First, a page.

Amnesty USA said “The failure to hold the architects of policies of torture and disappearance during the ‘global war on terror’ to account remains an enduring stain on the global reputation of the United States. Those most responsible for the shameful abuses at Guantanamo, Bagram, Abu Ghraib and other black sites around the world continue to boast of their ‘accomplishments’ with complete impunity.”

Since leaving office, AI said, “Cheney has been without question the most prominent apologist for the regime of indefinite detention and ‘enhanced interrogation techniques’ instituted by the Bush administration.

AI has revisited some of the former Vice President’s previous statements to “demonstrate how they contrast not only with the reality of the situation, but also with the United States’ obligations.” For example:

Speaking on September 16, 2001, on NBC’s Meet the Press Cheney “set the tone for the Bush administration’s response to the 9/11 attacks. He said ‘We also have to work, though, sort of the dark side, if you will. We’ve got to spend time in the shadows in the intelligence world… it’s going to be vital for us to use any means at our disposal, basically, to achieve our objective’.”

AI counters with: “As a party to of a wide range of international human rights and international humanitarian law instruments, including the U.N. Convention against Torture and the Geneva Conventions, the United States is simply not free to use ‘any means’ at its disposal – it is constrained by the applicable international law to operate within lawful parameters.”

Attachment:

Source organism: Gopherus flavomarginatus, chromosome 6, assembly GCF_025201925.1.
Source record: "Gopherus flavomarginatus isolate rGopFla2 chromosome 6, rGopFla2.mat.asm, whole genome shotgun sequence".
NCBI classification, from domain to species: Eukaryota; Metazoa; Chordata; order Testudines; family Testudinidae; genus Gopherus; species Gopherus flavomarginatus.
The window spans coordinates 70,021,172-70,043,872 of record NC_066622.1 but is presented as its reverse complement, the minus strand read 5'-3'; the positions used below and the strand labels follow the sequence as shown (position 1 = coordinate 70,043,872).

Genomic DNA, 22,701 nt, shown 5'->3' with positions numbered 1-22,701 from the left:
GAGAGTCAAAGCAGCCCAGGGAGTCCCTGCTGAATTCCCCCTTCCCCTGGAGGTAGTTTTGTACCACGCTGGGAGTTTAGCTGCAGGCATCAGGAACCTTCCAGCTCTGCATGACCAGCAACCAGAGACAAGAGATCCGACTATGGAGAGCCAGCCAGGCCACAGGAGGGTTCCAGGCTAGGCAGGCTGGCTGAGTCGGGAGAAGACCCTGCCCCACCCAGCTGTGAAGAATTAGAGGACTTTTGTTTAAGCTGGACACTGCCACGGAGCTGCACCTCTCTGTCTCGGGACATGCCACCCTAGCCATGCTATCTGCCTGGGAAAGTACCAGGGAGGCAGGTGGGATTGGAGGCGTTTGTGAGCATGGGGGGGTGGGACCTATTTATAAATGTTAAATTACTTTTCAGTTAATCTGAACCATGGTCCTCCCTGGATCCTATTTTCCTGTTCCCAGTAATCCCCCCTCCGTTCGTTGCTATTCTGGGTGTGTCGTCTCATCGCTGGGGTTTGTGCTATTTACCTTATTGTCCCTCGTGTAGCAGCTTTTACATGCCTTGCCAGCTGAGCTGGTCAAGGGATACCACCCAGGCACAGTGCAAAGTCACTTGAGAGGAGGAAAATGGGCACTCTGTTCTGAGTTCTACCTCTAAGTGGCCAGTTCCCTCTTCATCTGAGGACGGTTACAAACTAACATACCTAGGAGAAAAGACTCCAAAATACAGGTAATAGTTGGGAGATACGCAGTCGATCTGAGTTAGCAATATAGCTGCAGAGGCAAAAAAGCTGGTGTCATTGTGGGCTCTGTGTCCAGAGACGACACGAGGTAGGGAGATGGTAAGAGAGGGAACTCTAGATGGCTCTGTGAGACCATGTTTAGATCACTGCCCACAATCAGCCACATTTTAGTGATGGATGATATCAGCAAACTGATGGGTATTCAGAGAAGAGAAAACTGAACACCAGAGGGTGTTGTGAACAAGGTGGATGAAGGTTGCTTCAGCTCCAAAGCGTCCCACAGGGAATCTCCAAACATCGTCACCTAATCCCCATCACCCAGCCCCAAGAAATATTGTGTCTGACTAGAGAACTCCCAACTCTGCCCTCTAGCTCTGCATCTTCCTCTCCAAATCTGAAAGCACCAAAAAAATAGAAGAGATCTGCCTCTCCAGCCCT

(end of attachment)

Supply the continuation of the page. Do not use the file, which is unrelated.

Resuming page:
In an interview with CNN on June 24, 2005, AI says Cheney “spun a rosy picture of conditions in Guantanamo.” ‘We spent a lot of money to build it. They're very well treated there. They're living in the tropics. They're well fed. They've got everything they could possibly want’."

The reality, says AI, is that “since January 2002, eight inmates have died while in custody at the U.S.-controlled detention center at Guantanamo Bay, Cuba. Six of these deaths have been declared suicides. Hundreds of detainees at Guantanamo Bay are known to have engaged in hunger strikes at the prison in protest of conditions and their prolonged confinement without trial.”

AI reminds us that Cheney said in 2005 of the 520 detainees then held at Guantánamo: “Hard-core terrorists is the only way to describe them. They’re unlawful combatants. They’re out to kill Americans. And if you put them back on the streets, that’s exactly what they’ll do… [W]e absolutely need to have a facility like that to house some very violent and evil people.”

It also reminds us that, by the end of President Bush’s second term, his administration had released 525 former Guantanamo detainees without charge. A January 2011 study of some 600 former Guantanamo inmates conducted by the New America Foundation put the recidivism figure at six percent.